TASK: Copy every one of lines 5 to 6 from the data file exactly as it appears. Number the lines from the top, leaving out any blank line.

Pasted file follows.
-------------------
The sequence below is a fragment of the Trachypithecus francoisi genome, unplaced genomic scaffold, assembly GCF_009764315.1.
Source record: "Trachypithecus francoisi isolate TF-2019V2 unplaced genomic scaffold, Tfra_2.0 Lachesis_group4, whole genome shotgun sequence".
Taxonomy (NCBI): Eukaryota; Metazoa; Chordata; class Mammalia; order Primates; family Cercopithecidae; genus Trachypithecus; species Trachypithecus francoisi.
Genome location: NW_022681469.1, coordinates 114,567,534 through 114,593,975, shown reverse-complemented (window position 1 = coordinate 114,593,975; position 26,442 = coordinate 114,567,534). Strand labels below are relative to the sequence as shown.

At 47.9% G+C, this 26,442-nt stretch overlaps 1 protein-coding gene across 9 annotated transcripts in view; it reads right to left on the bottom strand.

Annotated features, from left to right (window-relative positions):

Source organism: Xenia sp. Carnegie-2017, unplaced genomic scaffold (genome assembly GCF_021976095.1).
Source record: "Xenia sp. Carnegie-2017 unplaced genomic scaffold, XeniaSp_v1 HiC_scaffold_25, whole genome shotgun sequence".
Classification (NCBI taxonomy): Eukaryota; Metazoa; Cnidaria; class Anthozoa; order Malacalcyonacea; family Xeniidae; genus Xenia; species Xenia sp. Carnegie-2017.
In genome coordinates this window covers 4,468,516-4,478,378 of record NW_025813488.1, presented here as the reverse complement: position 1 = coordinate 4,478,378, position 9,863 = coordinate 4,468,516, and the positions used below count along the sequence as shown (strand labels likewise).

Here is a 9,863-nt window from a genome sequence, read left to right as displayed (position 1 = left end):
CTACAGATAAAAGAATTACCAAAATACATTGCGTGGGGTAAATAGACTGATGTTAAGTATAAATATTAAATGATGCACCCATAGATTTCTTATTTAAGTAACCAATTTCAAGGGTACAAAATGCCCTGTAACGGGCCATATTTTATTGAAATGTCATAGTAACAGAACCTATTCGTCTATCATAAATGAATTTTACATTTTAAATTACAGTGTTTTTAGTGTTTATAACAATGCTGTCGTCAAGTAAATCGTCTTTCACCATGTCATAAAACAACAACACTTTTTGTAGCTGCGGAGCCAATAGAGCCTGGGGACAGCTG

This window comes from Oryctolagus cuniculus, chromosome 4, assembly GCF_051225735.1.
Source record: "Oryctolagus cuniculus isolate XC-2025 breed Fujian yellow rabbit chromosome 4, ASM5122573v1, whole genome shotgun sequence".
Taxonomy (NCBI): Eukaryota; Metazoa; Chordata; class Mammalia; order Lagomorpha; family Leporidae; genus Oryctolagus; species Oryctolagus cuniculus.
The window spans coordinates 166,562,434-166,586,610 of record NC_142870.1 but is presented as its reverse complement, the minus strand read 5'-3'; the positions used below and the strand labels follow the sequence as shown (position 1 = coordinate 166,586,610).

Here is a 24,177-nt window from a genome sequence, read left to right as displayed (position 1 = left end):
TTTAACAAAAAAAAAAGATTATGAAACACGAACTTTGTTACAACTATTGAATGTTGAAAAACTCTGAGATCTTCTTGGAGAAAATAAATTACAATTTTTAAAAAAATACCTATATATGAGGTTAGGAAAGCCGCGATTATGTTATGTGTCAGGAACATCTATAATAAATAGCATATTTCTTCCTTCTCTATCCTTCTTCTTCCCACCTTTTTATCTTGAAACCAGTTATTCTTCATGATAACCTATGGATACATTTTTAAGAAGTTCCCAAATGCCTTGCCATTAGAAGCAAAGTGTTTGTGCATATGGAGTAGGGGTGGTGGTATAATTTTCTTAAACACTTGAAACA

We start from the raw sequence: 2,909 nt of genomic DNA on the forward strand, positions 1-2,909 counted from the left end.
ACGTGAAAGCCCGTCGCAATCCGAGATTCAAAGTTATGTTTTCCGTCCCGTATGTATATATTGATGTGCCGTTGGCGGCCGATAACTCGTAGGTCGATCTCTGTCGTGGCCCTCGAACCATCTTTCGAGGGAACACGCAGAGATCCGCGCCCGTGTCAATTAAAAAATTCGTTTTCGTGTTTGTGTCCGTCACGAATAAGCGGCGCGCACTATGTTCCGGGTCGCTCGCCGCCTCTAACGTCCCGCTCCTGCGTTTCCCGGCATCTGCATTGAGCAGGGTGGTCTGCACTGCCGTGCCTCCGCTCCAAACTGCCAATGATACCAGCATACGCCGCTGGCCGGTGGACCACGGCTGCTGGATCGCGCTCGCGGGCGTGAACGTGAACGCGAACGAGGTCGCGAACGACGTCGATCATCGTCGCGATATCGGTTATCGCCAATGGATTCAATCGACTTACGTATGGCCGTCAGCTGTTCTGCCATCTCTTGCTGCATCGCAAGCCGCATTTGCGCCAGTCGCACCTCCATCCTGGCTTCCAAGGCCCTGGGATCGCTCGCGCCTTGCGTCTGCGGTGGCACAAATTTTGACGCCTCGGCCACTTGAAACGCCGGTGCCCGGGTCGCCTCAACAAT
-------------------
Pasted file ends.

At 47.9% G+C, this 26,442-nt stretch overlaps 1 protein-coding gene across 9 annotated transcripts in view; it reads right to left on the bottom strand.

Annotated features, from left to right (window-relative positions):